Ukraine Crisis Means Drill, Baby, Drill

Russia’s invasion of Crimea is a tipping point event that will further spur the American oil boom. The European Union (EU) and United States in 2008 threatened to slap economic sanctions on Russia for invading Georgia. But after a while the criticism faded and threats of sanctions were quietly dropped, because the EU is almost entirely reliant on Russia for energy supplies. 

A similar situation is unfolding today as the EU and U.S. are again making empty threats that they will stop exports of Russian oil and gas as punishment for invading the Ukraine. But due to the latest humiliation by the Russians, a consensus is emerging that will demand the United States and its North American partners “drill, baby, drill” for national security.

Twenty years ago on January 1st, the United States, Mexico, and Canada implemented the North American Free Trade Agreement. The volatile Persian Gulf at the time supplied 35% of U.S. oil, and most “experts” argued the world was approaching “peak oil” extraction point where supply would then dwindle rapidly. Although many Americans label NAFTA a failure, it was highly successful in generating greater economic cooperation to prioritize and develop North America’s vast energy resources.

The United States since the 1950s was known to have the world’s largest potential oil reserves with over 900 billion barrels. But the cost of production with traditional techniques made the bulk of drilling opportunities uneconomical. But U.S. oil production has more than doubled since 1994, due almost entirely to the success of the shale revolution’s advanced extraction techniques that revitalized mature oil fields and opened up unconventional plays. While oil production cut America’s trade deficit by hundreds of billions of dollars, the greatest boon has been in tapping America’s immense natural gas reserves. The 50% increase in supply led to a 60% cut in natural gas prices and put the U.S. on the path to become the world’s largest global exporter of liquefied natural gas.

After a two decade effort to unlock Canada’s unconventional oil sands deposit, the nation’s production has more than doubled. Canada is now the sixth-largest global oil producer. Close to two-thirds of Canada's 3.8 million barrels per day (BPD) of oil is exported via pipeline to the U.S., making Canada by far the largest supplier of crude to America. Canadian tar sands production is constrained by a lack of low cost pipeline capacity for export to the U.S. It is estimated that within 5 years of approval of the Keystone XL Pipeline, Canada could increase production by another 2 million BPD.

Mexico was slow to join the energy boom but intends to catch up fast. Since the nationalization of oil in 1938, production from vast oil reserves has faltered due to lack of investment, corruption, and incompetent management. The Mexican Constitution made it nearly impossible for foreign companies to participate in any part of the energy supply chain, leading to technological stagnation and decreasing production. Mexico’s production today is about 3 million BPD, after the nation dropped since 1970 from the 5th to the 10th largest producer. But Mexican constitutional reforms passed in 2013 now allow foreign joint ventures. U.S. corporations are expected to dominate the process since they command the best technical expertise for deep-water offshore and unconventional onshore production that could add another 2 million BPD within 10 years.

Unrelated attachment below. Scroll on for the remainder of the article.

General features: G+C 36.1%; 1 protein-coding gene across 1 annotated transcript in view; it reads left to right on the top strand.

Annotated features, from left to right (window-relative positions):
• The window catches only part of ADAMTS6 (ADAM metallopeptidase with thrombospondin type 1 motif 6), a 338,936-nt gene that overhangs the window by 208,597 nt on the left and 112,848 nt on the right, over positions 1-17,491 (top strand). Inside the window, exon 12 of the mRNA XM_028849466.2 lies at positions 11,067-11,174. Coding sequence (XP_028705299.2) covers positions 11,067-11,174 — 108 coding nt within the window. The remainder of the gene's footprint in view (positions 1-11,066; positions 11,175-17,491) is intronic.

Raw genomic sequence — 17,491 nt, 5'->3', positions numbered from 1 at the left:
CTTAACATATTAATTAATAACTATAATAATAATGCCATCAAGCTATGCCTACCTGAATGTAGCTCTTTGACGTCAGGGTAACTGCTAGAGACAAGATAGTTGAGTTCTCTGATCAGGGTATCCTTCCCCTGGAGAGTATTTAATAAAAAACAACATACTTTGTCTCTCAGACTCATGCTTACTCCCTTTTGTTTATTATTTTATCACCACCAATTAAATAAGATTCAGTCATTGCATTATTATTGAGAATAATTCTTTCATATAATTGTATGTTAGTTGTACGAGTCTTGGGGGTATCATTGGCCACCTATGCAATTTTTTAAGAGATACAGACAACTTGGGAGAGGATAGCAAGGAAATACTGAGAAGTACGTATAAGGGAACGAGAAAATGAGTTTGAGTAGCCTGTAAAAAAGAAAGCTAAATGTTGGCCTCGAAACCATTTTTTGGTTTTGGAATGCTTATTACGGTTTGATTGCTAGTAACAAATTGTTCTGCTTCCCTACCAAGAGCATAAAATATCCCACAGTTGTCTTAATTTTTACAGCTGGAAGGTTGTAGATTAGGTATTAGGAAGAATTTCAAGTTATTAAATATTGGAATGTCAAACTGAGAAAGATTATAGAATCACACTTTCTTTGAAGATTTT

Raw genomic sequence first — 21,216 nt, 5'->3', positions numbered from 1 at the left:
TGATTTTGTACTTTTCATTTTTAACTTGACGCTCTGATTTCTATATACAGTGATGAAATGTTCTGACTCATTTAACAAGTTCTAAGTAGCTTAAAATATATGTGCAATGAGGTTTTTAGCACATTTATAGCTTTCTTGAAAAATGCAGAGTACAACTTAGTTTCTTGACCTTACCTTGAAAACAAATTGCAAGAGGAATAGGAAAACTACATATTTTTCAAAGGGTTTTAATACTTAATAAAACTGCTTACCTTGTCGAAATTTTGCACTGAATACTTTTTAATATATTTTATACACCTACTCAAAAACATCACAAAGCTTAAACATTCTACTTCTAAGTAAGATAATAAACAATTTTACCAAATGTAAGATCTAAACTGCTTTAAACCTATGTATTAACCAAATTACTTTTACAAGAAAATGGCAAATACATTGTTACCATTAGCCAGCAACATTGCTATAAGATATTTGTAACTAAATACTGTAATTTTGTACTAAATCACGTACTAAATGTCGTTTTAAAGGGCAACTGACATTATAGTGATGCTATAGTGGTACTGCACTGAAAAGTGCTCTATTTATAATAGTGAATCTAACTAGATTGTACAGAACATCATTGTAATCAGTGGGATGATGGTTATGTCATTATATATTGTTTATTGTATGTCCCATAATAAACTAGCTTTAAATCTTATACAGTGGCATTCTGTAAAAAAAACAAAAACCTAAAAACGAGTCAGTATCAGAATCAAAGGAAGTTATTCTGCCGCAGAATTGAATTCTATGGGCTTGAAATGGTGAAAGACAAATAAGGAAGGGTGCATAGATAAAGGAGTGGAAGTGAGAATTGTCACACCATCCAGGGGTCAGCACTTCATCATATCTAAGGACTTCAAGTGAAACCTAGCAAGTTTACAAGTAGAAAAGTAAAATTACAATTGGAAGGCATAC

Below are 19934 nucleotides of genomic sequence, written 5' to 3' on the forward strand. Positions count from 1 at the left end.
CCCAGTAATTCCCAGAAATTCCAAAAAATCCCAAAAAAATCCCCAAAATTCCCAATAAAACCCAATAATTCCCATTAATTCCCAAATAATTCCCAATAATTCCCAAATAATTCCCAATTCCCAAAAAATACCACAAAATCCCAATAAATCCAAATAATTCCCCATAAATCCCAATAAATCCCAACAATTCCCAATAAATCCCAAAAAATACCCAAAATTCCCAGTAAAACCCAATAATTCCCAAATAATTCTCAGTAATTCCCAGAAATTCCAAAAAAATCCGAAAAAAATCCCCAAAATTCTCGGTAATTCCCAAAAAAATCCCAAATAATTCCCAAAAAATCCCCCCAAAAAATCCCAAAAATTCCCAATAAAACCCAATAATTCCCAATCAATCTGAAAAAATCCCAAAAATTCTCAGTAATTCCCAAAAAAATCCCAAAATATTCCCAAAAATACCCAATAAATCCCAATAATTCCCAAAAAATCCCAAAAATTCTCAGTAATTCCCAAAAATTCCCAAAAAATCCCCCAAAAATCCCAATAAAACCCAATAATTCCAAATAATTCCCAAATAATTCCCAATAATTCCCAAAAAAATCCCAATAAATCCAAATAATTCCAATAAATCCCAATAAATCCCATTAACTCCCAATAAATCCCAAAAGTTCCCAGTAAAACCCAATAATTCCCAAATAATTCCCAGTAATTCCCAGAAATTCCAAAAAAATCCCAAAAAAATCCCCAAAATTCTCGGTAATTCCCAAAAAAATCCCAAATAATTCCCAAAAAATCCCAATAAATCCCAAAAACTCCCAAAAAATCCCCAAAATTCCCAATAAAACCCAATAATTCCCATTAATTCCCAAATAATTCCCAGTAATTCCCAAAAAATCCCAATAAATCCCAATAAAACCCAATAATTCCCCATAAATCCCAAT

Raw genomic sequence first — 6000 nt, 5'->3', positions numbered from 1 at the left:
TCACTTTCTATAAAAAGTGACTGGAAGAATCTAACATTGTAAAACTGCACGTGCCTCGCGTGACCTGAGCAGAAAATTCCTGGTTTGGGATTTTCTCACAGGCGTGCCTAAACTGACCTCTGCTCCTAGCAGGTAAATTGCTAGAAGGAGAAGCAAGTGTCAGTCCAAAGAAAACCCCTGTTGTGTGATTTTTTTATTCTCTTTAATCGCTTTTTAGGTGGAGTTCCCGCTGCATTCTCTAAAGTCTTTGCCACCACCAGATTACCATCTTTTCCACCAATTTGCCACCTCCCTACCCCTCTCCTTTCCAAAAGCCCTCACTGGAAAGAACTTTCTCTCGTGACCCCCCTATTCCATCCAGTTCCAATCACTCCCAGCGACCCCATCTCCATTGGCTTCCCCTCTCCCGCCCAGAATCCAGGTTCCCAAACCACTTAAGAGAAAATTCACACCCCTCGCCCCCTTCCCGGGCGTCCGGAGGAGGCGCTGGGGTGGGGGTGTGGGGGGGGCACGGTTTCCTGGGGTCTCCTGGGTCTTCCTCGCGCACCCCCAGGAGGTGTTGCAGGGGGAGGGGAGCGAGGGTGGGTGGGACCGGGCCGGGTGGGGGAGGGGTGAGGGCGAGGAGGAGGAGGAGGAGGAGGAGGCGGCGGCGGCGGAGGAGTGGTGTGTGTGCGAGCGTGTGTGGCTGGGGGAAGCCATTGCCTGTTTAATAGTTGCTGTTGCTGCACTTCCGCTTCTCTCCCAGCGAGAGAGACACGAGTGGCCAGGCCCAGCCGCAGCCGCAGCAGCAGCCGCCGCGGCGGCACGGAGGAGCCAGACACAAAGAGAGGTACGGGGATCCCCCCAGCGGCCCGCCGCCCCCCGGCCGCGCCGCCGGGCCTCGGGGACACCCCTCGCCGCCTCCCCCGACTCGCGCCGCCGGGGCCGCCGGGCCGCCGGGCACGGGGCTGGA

Influential liberals are becoming incensed that the Ukraine humiliation may be a tipping point event that will spur oil and gas drilling. Apple CEO Tim Cook became so unhinged regarding North American oil and gas drilling he threatened to commit corporate “hara-kiri” by suggesting: “Climate change deniers should get out of Apple Stock.” 

After ultra-liberal Cook took over Apple from founder Steve Jobs three years ago, he hired Lisa Jackson, former head of the EPA, to lead the company's “sustainability” efforts. More than three-quarters of Apple’s worldwide facilities, including all of its data centers and Cupertino, CA headquarters are now run on solar, wind, geothermal, or hydro power. But while Cook focused on liberal political correctness, his legacy is largely comprised of incremental improvements in established products, tweaks to the supply chain, and more corporate transparency. Apple’s stock price seems to have recognized Cook’s leadership by dropping $179 from its September 2012 high of $705 to $526 today.

Russian President Vladimir Putin humiliated President Barack Obama by grabbing Crimea, in spite of Obama’s threats that “we will stand with the international community.” As Joel Pollack at Breitbart wrote: “It is hard to recall a more complete setback for American power. Jimmy Carter’s response to the Soviet invasion of Afghanistan was more convincing.” The only option that the President and his Democrat allies have for redeeming themselves before the November mid-term elections is to declare “drill, baby, drill” for national security.

The author welcomes feedback @

Chriss Street is teaching microeconomic at University of California, Irvine this spring from March 31 – June 8, 2014. Call Student Services at (949) 824-5414 or visit to enroll! 


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